Well look what arrived in the mail today, just in times for the three-day Labor Day weekend - eight months of The Geological Society of America Bulletin and its companion journal, Geology.  

All weekend now I can geek out reading articles like Moss Growth Patterns and Timing of Human Exposure to a Mesolithic Tsunami in the North Atlantic, and Global Perturbation of the Carbon Cycle at the Onset of the Miocene Climatic Optimum, and Evaluating Rare Earth Elements Mineralization Mechanisms in Proterozoic Gneiss, Music Valley, California, and my favorite, Giant Stromatolites of the Eocene Green River Formation

What more could a boy want for his holiday weekend?

Thursday, September 03, 2015

American football is back in the air again.  Among many other things, it was announced today that Judge Richard M. Berman of the U.S. District Court for the Southern District of New York issued a ruling vacating the NFL’s four-game suspension of Tom Brady.  The New England Patriots' starting quarterback will be eligible to play in next weeks' season opening game.  Joy in Beantown tonight, I'm sure. 

Meanwhile, here in Atlanta, there's a Thursday night pre-season NFL game - Falcons versus the Ravens for a battle of the birds - as well as the first game of the college season for Georgia Tech, entertaining Alcorn State on the Yellow Jackets' home field.  Add to that a visit to Buckhead tonight for some reason by Vice President Joe Biden, and Atlanta traffic, never a pretty thing to begin with, transmorgifies into gridlock of epic proportions, making the commute home tonight just so much more interesting.  Policeman lined up all along Northside Drive, stationed at every driveway and curb cut, telling motorists and sports fans and shoppers to keep moving and come back later after the Veep's motorcade has passed.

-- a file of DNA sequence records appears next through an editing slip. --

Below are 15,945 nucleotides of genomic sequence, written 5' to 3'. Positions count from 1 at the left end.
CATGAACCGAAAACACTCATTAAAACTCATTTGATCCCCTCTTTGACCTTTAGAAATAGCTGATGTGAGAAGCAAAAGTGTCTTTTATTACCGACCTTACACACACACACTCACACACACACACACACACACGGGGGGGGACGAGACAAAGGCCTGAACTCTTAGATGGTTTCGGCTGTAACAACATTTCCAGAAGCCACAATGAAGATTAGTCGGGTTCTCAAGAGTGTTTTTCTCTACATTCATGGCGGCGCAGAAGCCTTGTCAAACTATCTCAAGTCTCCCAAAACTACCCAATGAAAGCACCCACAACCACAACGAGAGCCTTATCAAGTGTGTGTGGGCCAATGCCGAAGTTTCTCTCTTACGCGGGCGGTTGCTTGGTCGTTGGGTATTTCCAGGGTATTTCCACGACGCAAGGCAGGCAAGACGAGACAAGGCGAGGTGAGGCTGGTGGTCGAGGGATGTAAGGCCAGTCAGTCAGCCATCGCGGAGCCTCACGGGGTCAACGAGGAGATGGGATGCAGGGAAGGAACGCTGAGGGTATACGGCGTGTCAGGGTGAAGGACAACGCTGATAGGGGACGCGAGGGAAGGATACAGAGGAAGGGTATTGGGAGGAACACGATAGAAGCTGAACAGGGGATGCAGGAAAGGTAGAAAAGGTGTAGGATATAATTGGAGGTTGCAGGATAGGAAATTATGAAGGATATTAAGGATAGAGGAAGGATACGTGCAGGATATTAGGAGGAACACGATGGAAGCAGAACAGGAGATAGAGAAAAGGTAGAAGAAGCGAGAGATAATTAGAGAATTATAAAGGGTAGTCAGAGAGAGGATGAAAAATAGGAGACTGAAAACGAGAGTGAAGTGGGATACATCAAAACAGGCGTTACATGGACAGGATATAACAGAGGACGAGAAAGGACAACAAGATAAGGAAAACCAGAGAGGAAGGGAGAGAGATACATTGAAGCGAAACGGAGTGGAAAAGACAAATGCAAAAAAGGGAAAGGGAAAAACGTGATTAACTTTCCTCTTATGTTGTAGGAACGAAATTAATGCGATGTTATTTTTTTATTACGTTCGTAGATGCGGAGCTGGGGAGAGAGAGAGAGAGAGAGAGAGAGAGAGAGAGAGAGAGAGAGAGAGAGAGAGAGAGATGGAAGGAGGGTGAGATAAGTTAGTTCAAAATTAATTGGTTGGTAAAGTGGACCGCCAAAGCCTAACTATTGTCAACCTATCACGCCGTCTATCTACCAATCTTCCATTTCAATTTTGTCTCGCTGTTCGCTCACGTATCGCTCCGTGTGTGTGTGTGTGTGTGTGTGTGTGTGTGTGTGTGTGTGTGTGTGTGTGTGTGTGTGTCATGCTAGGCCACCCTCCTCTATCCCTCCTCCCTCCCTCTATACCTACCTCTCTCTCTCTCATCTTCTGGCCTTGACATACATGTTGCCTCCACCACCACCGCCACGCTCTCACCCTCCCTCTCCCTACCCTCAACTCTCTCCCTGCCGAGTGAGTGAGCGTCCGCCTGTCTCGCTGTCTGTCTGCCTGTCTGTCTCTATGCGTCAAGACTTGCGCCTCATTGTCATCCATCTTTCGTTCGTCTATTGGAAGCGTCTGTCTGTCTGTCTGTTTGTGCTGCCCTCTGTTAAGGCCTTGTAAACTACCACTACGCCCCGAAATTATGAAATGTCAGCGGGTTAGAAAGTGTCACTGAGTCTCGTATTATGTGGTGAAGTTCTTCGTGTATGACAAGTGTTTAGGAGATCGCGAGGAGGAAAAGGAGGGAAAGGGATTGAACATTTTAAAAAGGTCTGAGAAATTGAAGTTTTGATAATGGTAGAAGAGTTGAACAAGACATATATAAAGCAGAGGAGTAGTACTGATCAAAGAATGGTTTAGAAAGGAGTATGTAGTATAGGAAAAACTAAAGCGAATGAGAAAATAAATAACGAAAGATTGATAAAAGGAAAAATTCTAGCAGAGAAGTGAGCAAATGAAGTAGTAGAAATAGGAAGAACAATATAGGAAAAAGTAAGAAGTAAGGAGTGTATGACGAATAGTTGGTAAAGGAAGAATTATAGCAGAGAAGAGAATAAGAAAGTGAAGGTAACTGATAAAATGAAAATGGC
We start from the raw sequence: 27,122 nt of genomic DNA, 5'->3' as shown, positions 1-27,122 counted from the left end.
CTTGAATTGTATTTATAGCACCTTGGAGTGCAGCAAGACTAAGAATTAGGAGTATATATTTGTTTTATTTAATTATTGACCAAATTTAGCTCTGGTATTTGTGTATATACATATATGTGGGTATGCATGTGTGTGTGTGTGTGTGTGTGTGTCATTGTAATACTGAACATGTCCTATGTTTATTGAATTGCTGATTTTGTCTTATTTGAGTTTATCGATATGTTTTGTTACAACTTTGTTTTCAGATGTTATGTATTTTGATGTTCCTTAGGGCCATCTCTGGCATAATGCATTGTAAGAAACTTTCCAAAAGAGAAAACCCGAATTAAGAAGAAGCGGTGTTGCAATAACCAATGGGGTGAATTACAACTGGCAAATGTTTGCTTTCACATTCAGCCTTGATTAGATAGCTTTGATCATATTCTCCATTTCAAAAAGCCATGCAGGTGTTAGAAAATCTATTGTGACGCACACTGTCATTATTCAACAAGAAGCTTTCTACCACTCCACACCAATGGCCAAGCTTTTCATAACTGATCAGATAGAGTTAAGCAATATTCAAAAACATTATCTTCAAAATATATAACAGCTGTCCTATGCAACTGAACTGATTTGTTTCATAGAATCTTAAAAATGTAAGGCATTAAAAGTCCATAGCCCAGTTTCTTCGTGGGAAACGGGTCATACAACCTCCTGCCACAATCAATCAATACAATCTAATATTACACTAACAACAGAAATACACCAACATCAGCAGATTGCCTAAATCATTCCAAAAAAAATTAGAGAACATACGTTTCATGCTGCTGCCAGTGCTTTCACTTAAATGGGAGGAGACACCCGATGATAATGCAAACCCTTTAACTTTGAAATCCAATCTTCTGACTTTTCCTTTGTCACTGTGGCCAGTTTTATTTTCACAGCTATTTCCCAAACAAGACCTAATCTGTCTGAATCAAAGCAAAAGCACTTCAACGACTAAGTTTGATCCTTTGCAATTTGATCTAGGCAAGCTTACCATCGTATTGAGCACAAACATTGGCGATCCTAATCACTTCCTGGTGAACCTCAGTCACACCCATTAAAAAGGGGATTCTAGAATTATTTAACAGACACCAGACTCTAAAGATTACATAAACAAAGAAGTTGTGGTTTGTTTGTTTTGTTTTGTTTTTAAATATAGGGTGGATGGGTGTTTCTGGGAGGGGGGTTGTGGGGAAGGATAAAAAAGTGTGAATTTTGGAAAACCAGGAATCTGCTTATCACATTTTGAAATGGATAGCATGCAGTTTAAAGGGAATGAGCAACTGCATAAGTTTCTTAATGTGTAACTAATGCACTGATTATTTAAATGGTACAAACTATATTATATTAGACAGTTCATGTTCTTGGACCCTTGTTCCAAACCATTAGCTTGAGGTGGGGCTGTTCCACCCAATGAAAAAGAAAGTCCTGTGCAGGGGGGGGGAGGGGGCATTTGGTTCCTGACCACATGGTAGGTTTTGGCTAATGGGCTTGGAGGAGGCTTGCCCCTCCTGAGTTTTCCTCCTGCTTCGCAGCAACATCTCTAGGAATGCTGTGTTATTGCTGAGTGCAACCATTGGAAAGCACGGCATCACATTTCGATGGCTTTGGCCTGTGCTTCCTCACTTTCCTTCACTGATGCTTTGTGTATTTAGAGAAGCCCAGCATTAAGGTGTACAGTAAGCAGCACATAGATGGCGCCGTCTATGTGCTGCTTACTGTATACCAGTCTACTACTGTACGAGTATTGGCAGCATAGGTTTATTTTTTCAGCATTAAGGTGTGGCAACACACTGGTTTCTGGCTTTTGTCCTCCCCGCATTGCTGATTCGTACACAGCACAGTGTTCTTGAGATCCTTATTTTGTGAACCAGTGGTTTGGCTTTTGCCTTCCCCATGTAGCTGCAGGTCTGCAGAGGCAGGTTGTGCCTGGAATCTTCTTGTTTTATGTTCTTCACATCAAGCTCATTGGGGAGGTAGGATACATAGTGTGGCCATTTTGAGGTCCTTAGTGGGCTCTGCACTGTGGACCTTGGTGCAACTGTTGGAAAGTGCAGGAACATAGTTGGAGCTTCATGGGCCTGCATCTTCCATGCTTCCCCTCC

So Brady's been vindicated, the NCAA football season is now officially underway, Falcons and Ravens, and Joe Biden's in town. That's my night.  How's yours?

Wednesday, September 02, 2015

Dogen also said,
Nowadays, almost all people, both lay and clerical, want to make it known to others when they do something good, and prevent others from noticing when they do something bad. Because of this, they lose correspondence between their inner and outer selves. You should aspire carefully to make the inside correspond with the outside, repent of faults, and hide your real virtue. Do not adorn your outward appearance. Offer good things to others and accept bad things yourself.

Tuesday, September 01, 2015